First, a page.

This week, I took my trusty United States outline map and made something to suit my interests.
Map 7, below, shows how many Super Bowls have been played in each state (as of 2014). Surprisingly, only ten states have hosted the big game despite the fact that 23 states have at least one NFL franchise. The owners of the 32 NFL teams choose host sites a few years in advance and usually target warm climates, new stadiums (indoor stadiums are preferred if not in a warm climate), and cultural hubs. The Rose Bowl hosted in 1993 and since then, no other non-NFL stadium has had. Despite this, at least half of the pro teams have never hosted because the NFL has favored returning to Southern California, New Orleans, and Florida. The NFL recently picked Minnesota to host Super Bowl LII in 2018 because of the new stadium the Vikings are building, the same reason San Francisco, Indianapolis, and Houston have been selected recently.
You may be surprised, as I was, that no Super Bowls have been played in Pennsylvania, Missouri, or New York. Pennsylvania and Missouri have two NFL teams apiece but only one professional indoor stadium. New York has three teams (in name anyway) but two of them technically play in New Jersey now. I would personally support the Super Bowl rotating on a 32-city schedule. I know the weather sucks most places in late January and early February but the game of football is played inside and outside, rain, snow or shine. It is only fair that all NFL teams get to host but so far a majority of them haven’t. Denver did host a Super Bowl in the Tom Clancy book, “The Sum of All Fears”. Baltimore was the host in the movie version but neither city has hosted the big game in real life. Thanks for having the Minnesota Vikings playing in that fake Super Bowl, Mr. Clancy, even if the stadium did blow up. Cincinnati, Cleveland, Buffalo, and Boston might not be the best places to host an outdoor football game during Winter but I still think they deserve the chance! The NFL asks a lot of host cities, as was recently discovered by the Minneapolis Star Tribune ( http://www.startribune.com/local/minneapolis/262253921.html ). In a 153 page document given to cities bidding for the game they asked for free police protection, free parking, free high-end hotel accommodations, unrestricted use of golf courses and bowling alleys and a lot more. Private donors in Minnesota raised at least 30 million dollars to pay for these demands. Hell, maybe some cities don’t want to jump through all the extra hoops the NFL demands of them in order to host.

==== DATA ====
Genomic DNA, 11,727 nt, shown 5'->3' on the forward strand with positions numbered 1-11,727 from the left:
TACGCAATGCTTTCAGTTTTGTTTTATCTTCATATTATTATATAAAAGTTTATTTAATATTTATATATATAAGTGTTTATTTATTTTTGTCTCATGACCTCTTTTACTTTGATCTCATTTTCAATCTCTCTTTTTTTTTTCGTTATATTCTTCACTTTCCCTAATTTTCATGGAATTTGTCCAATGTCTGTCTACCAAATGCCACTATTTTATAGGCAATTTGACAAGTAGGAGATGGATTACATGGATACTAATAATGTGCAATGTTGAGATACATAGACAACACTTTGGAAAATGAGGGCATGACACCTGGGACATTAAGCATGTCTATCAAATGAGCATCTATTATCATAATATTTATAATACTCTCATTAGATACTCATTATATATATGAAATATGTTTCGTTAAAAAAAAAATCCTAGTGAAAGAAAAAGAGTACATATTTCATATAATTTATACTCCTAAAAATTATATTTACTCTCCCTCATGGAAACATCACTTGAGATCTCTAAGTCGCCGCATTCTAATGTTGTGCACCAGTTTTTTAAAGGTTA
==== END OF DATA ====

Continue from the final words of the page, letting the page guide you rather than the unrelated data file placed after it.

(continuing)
Map 8 shows how many National Parks are located in each state. It does not fully represent the parks systems of each state because I did not include State Parks or National/State Nature Preserves, Forests, or Wildlife Refuges. There are 58 National Parks in the United States and they are spread out fairly well but with a large concentration in the West. Some states are simply too small to have one (Rhode Island and Connecticut) while others have no features necessary to be set aside as a National Park (Indiana and Nebraska). It is interesting that Idaho has zero considering the beautiful Rocky Mountains. Similarly, the parts of Vermont that I’ve seen make me think the whole state would make an excellent National Park.
Have an extra Map-related offering on the house from one of my favorite bands, Maroon 5: